Despite a strong tackle from Talau on Will Smith, this initially looked like the costliest penalty of the game so far, as Andrew Davey ended the set by slicing through a low tackle from Benji, bumping off Doueihi and Grant right on the line, and burrowing down through Nofoaluma for what would have been a terrific first NRL try if Brad Takairangi hadn’t been pinged for a fairly marginal obstruction of Nofa (if anything, Grant had been more impeded slightly earlier in the play).
This was pretty soft defence from the Tigers so it wasn’t as much of a momentum-builder as it might have been. Still, Benji tried to build on it with another wide ball on the next set, this time to Asu Kepaoa, but Gutho regathered with his best take of the night under Luke Brooks’ next bomb, reaching up to collect a ball that seemed destined for Doueihi. That said, Kepaoa responded well at the end of Moses’ next kick, calmly reaching a boot over the sideline to piggy-back his men halfway up the park.
They got a restart a play later, and Talau followed with a daring run up the middle, shifting the Steeden across to Nofoaluma, who sent it out to Brooks on the left. The Tiges had good rhythm, especially with Doueihi dancing back across the face of the ruck, but the Eels cleaned up the last couple of plays. Worse, Benji was taken off the park, and replaced with Michael Chee Kam, after copping a high hit from Smith that saw him crumple back beneath Davey.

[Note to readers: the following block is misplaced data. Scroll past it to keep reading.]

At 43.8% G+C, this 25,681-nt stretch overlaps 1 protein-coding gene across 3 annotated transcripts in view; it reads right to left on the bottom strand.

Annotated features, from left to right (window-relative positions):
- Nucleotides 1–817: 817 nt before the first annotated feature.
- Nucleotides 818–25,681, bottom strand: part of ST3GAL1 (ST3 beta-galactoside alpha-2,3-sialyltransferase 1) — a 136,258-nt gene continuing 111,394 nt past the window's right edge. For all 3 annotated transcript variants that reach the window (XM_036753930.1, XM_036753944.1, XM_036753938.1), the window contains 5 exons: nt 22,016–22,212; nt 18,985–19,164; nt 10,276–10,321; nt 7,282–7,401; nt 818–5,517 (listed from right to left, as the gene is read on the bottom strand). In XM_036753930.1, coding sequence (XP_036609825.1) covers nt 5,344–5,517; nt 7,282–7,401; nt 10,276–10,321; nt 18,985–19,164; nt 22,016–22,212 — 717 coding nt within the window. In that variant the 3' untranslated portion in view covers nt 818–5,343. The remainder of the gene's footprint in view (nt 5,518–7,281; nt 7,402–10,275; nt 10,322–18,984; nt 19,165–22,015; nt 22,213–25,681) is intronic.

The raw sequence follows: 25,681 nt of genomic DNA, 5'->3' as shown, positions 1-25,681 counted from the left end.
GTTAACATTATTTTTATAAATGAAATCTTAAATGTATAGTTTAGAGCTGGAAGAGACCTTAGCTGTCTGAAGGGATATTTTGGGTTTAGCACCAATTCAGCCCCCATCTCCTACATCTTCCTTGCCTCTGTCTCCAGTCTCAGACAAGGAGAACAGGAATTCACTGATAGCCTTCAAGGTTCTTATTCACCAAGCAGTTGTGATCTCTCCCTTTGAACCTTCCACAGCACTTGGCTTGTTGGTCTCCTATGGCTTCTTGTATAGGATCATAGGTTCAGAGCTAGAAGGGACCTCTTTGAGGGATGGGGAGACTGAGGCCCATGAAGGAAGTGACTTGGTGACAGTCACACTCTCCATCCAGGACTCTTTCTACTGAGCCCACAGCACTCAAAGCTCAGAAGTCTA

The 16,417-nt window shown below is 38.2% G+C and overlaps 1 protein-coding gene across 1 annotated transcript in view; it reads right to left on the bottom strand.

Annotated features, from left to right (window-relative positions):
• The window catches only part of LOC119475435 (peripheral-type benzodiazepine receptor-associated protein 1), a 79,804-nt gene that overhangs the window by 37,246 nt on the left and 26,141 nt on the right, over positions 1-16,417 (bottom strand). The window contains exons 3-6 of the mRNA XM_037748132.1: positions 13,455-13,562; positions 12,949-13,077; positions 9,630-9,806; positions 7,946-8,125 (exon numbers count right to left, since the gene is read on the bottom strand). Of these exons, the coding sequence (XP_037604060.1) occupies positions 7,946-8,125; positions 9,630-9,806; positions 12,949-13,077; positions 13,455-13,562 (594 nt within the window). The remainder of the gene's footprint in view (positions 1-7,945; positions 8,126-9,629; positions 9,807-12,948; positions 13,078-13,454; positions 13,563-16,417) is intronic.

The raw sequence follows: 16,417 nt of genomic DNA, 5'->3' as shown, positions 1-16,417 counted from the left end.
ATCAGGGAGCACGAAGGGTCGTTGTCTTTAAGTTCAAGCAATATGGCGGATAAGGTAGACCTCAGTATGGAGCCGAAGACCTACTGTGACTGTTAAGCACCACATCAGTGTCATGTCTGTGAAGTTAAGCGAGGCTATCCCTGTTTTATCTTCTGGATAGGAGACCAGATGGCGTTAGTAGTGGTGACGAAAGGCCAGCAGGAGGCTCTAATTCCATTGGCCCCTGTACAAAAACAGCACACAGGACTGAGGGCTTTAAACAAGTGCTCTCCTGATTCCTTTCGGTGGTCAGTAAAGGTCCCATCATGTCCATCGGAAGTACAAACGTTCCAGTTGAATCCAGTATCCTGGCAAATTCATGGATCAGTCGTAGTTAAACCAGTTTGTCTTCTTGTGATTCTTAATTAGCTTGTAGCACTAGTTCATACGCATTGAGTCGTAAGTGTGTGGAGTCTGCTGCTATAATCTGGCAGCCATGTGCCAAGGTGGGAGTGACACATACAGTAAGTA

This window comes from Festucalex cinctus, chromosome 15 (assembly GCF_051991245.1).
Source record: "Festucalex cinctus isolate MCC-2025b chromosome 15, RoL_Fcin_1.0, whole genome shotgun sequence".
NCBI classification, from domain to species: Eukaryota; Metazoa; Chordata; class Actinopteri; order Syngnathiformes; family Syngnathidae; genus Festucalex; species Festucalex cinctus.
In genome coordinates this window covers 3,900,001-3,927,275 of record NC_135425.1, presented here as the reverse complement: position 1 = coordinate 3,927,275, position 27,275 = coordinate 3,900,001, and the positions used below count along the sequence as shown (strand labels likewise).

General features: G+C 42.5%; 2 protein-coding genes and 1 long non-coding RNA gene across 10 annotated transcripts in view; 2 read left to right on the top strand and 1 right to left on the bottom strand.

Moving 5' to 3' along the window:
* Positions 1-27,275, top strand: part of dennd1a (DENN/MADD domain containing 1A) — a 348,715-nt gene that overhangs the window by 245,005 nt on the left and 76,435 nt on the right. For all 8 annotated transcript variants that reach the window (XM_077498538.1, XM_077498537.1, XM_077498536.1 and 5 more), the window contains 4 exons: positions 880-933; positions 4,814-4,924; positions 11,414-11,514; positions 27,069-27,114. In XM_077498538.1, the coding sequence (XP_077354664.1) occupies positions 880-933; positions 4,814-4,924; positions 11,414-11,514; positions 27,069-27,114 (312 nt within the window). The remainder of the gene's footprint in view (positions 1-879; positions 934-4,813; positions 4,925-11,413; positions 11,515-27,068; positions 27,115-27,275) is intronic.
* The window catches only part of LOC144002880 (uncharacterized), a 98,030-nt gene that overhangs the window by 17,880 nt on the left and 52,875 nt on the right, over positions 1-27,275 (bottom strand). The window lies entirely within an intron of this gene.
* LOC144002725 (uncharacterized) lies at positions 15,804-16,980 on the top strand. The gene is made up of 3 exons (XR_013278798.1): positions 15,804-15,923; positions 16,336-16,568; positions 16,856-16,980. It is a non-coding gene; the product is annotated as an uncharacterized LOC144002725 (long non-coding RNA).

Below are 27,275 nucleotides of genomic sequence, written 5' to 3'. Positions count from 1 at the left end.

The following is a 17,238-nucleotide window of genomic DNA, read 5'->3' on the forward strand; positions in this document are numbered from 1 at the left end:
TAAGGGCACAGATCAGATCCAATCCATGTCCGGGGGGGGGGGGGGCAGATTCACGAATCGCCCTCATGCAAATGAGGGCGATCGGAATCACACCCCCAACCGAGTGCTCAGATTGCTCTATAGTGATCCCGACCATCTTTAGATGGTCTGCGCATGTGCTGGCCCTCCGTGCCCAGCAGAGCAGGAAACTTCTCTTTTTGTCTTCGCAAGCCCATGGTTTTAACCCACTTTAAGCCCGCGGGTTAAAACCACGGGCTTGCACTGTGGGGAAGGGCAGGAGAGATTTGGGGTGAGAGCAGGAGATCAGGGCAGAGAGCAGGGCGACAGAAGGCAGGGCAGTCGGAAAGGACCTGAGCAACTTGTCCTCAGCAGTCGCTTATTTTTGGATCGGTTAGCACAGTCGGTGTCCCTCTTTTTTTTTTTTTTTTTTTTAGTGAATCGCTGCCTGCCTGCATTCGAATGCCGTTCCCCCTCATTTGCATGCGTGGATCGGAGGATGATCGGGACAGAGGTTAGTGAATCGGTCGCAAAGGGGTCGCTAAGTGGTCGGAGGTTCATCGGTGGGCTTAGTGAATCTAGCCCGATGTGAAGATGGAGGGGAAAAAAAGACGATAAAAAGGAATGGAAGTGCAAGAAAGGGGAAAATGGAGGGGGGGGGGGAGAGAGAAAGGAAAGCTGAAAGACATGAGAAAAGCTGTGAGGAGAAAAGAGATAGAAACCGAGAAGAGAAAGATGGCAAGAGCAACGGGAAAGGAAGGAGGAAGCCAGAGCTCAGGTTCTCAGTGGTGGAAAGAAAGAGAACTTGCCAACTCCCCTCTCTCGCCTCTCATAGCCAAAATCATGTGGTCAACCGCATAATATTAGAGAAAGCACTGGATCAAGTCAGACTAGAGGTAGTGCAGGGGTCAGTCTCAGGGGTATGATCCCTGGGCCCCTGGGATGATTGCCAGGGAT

Smith was put on report for the tackle but it was small consolation for the Tigers potentially losing Benji for his last ever game, so it was no surprise that they deflated over the next few minutes, especially as Zane Musgrove stuffed up the play-the-ball when play finally resumed, leaving space for Parra to put down their second try. As the Eels packed the scrum, Doueihi was in the halves, Nofoaluma had shifted to fullback, Talau was on the right wing, and Chee Kam was keen to work hard in the centres.
The Eels scored on this very next bout of possession, which started with a beautiful pair of offloads – on the ground from Matterson to Moses, and then a standing offload from Evans to Reed Mahoney. Smith ended with a chip at speed that Talau was forced to ground in goal with Sivo storming up behind him, and while Brooks went long with the dropout, it gave Nathan Brown space for an absolutely barnstorming run into the Wests Tigers defence.
Paulo dug deep into the line and offloaded on play two to Matterson, who came down just short of the chalk, but tired out the Tigers forwards enough for Moses to commence another rapid left sweep that ended with yet another superb offload – this time an assist from Davey, who lobbed it out for Sivo to cross over on the wing and cruise around behind the posts to guarantee Moses the first conversion of the night.